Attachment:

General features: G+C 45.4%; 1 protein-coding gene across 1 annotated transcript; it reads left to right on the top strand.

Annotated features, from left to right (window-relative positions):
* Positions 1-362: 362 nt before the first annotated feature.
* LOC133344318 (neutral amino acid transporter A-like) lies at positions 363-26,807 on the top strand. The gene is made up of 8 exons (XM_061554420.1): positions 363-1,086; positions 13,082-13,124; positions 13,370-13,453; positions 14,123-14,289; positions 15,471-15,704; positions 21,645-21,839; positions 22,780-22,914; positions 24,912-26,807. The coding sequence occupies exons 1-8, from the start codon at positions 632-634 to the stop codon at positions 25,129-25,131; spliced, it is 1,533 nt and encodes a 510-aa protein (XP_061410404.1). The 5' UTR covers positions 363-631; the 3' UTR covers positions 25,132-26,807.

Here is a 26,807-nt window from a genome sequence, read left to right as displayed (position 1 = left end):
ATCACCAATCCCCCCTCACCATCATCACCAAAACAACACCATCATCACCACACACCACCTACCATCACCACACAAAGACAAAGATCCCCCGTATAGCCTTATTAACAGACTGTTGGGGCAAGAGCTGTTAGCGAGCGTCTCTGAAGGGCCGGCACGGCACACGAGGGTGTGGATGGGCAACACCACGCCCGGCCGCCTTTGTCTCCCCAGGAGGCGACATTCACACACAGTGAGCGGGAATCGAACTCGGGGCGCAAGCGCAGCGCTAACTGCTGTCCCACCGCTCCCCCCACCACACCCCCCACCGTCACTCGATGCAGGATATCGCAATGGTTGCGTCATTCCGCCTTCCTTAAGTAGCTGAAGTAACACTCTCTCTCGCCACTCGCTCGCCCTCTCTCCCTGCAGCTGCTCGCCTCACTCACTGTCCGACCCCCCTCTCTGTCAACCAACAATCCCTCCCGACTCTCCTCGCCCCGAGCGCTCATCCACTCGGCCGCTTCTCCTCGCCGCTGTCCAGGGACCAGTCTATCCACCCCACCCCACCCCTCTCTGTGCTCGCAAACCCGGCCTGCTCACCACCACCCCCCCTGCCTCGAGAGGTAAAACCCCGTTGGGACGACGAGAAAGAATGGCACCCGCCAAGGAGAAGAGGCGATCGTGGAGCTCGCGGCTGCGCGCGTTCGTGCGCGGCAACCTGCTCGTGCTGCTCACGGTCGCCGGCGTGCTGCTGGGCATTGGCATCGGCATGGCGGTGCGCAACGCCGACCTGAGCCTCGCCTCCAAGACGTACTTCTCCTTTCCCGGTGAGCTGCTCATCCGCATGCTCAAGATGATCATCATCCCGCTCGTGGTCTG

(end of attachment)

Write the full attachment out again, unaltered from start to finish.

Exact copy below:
General features: G+C 45.4%; 1 protein-coding gene across 1 annotated transcript; it reads left to right on the top strand.

Annotated features, from left to right (window-relative positions):
* Positions 1-362: 362 nt before the first annotated feature.
* LOC133344318 (neutral amino acid transporter A-like) lies at positions 363-26,807 on the top strand. The gene is made up of 8 exons (XM_061554420.1): positions 363-1,086; positions 13,082-13,124; positions 13,370-13,453; positions 14,123-14,289; positions 15,471-15,704; positions 21,645-21,839; positions 22,780-22,914; positions 24,912-26,807. The coding sequence occupies exons 1-8, from the start codon at positions 632-634 to the stop codon at positions 25,129-25,131; spliced, it is 1,533 nt and encodes a 510-aa protein (XP_061410404.1). The 5' UTR covers positions 363-631; the 3' UTR covers positions 25,132-26,807.

Here is a 26,807-nt window from a genome sequence, read left to right as displayed (position 1 = left end):
ATCACCAATCCCCCCTCACCATCATCACCAAAACAACACCATCATCACCACACACCACCTACCATCACCACACAAAGACAAAGATCCCCCGTATAGCCTTATTAACAGACTGTTGGGGCAAGAGCTGTTAGCGAGCGTCTCTGAAGGGCCGGCACGGCACACGAGGGTGTGGATGGGCAACACCACGCCCGGCCGCCTTTGTCTCCCCAGGAGGCGACATTCACACACAGTGAGCGGGAATCGAACTCGGGGCGCAAGCGCAGCGCTAACTGCTGTCCCACCGCTCCCCCCACCACACCCCCCACCGTCACTCGATGCAGGATATCGCAATGGTTGCGTCATTCCGCCTTCCTTAAGTAGCTGAAGTAACACTCTCTCTCGCCACTCGCTCGCCCTCTCTCCCTGCAGCTGCTCGCCTCACTCACTGTCCGACCCCCCTCTCTGTCAACCAACAATCCCTCCCGACTCTCCTCGCCCCGAGCGCTCATCCACTCGGCCGCTTCTCCTCGCCGCTGTCCAGGGACCAGTCTATCCACCCCACCCCACCCCTCTCTGTGCTCGCAAACCCGGCCTGCTCACCACCACCCCCCCTGCCTCGAGAGGTAAAACCCCGTTGGGACGACGAGAAAGAATGGCACCCGCCAAGGAGAAGAGGCGATCGTGGAGCTCGCGGCTGCGCGCGTTCGTGCGCGGCAACCTGCTCGTGCTGCTCACGGTCGCCGGCGTGCTGCTGGGCATTGGCATCGGCATGGCGGTGCGCAACGCCGACCTGAGCCTCGCCTCCAAGACGTACTTCTCCTTTCCCGGTGAGCTGCTCATCCGCATGCTCAAGATGATCATCATCCCGCTCGTGGTCTG